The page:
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Focus Areas

Peer Workforce Development

Supporting the growth, advancement, and sustainability of the peer recovery support specialist workforce is a priority at PR CoE. Therefore, this core team engages in work around certification processes for peer recovery support specialists, equipping the workforce with the necessary skills to provide effective services, creating spaces for the workforce to connect, and workforce retention, among others.

Centering a focus area on workforce development is crucial for a variety of reasons. It creates the opportunity for peer recovery support specialists from across the country to develop skills and grow in a cohesive manner that few other organizations are able to support. Additionally, it provides resources for a growing workforce in order to ensure that peer services are implemented to fidelity. Lastly, focusing on workforce development offers legitimacy to the profession as peer recovery support specialists spread to work in diverse settings throughout the behavioral healthcare continuum.

Additional Information about Peer Workforce Development

“With roots in the consumer mental health movement, which worked to expand traditional mental health treatment, peer support has always been tied to a legacy of activism (Van Tosh, 2006). Formal peers validate distinctive emotional distress related to structural experiences of inequity and injustice (Beresford & Russo, 2015)”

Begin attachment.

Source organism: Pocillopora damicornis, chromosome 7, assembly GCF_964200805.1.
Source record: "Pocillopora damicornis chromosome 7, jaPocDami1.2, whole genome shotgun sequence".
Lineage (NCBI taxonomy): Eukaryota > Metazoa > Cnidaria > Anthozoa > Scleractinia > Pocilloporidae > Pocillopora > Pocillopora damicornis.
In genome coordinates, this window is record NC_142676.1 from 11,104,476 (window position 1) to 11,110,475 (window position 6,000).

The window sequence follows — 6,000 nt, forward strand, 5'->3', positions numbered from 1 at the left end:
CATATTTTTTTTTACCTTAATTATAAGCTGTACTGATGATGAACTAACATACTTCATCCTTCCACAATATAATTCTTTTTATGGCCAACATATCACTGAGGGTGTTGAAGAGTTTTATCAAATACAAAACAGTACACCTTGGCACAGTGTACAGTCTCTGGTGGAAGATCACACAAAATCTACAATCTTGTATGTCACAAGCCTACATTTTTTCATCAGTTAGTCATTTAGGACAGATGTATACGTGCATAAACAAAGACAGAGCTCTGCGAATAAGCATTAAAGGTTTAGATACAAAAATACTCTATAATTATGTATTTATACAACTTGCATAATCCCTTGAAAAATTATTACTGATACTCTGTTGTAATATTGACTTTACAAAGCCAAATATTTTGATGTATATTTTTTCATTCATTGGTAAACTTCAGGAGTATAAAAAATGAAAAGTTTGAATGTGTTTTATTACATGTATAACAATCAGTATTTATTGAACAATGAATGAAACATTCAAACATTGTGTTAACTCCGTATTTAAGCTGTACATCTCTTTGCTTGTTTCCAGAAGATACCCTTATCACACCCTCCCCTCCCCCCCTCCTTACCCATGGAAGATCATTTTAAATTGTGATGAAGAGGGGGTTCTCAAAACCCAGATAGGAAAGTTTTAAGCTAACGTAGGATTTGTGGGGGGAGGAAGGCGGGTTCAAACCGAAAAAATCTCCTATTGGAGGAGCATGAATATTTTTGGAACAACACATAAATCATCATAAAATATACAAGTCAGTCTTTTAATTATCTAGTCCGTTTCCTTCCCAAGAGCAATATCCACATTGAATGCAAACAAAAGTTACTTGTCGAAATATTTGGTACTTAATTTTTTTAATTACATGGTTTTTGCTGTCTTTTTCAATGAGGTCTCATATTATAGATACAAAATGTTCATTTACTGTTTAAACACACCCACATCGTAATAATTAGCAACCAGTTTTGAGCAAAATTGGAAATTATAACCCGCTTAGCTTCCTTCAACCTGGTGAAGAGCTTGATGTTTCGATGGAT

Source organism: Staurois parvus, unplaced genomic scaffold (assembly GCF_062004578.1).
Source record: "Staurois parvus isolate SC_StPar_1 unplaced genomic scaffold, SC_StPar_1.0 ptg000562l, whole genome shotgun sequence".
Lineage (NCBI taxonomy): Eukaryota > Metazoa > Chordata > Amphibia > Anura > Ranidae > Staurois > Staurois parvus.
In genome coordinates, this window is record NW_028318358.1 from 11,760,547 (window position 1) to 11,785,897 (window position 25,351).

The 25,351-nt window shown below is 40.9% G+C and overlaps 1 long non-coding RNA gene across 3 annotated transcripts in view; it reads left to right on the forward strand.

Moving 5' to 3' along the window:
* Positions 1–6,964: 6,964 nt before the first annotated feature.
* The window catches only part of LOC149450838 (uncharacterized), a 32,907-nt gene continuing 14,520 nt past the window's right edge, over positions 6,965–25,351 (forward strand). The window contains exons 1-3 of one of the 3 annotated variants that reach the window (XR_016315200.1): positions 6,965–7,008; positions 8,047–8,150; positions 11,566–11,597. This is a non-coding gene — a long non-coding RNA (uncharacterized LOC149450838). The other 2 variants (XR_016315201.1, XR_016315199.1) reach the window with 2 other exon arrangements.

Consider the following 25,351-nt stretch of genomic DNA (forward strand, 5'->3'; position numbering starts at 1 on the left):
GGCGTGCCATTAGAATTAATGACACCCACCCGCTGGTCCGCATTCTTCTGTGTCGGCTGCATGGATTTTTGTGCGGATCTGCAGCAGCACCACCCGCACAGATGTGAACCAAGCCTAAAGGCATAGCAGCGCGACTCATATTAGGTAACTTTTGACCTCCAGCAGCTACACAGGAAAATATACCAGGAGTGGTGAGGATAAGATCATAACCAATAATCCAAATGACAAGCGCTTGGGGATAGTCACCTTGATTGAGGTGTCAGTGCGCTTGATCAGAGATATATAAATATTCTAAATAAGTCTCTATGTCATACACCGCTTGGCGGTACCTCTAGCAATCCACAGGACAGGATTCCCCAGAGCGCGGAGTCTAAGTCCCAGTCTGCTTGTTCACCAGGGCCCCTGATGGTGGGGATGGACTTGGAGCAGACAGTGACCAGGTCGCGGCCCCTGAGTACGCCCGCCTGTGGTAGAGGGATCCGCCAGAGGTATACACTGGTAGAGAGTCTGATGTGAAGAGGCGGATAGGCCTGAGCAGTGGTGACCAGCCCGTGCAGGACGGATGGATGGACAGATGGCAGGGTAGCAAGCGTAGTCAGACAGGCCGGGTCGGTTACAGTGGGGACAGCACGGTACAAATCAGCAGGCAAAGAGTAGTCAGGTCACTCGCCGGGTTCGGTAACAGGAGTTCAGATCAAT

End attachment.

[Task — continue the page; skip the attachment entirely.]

Bakshi, S. (2021). Peer Support as a Tool for Community Care: “Nothing About Us, Without Us” . Columbia Social Work Review, 19(1), 20–43.

Peer Support as a Tool for Community Care: “Nothing About Us, Without Us”

This article examines the ways in which frontline communities benefit from expanded access to anti-carceral formal and informal peer support as a mental health safety net that interrupts harm and prioritizes agency, consent, and self-determination. This paper broadens social work’s conceptualization of peer support through theoretical frameworks of anti-carceral social work, abolition, and intersectionality. Social work and its adjacent fields are called to urgently center Black liberation, collective healing, and community care by advocating for the integration of formal and informal peer support into mental health policy and practice. This paper strategically leans into a lineage of critical peer thought scholarship by utilizing footnotes and citations to model the ethical acknowledgment of peer labor within human rights movements. This intentional structure promotes radical solidarity that resists the exploitation of people with lived experience. 

Products and Resources


Curriculum or Toolkit

Peer Support Toolkit (City of Philadelphia DBHIDS)

This toolkit from Philadelphia's Department of Behavioral Health and Intellectual disAbility Services, is designed to support behavioral health treatment agencies with the process of integrating peer providers into their service settings. The Peer Support Toolkit incorporates many of the promising practices and resources that have emerged during the last decade of Philadelphia’s recovery-focused system transformation effort. Tools in this kit are designed to help agencies to recruit, retain, and effectively deploy people in recovery in a variety of peer support roles. The resources and information provided is relevant for executive leadership along with supervisors and peer staff.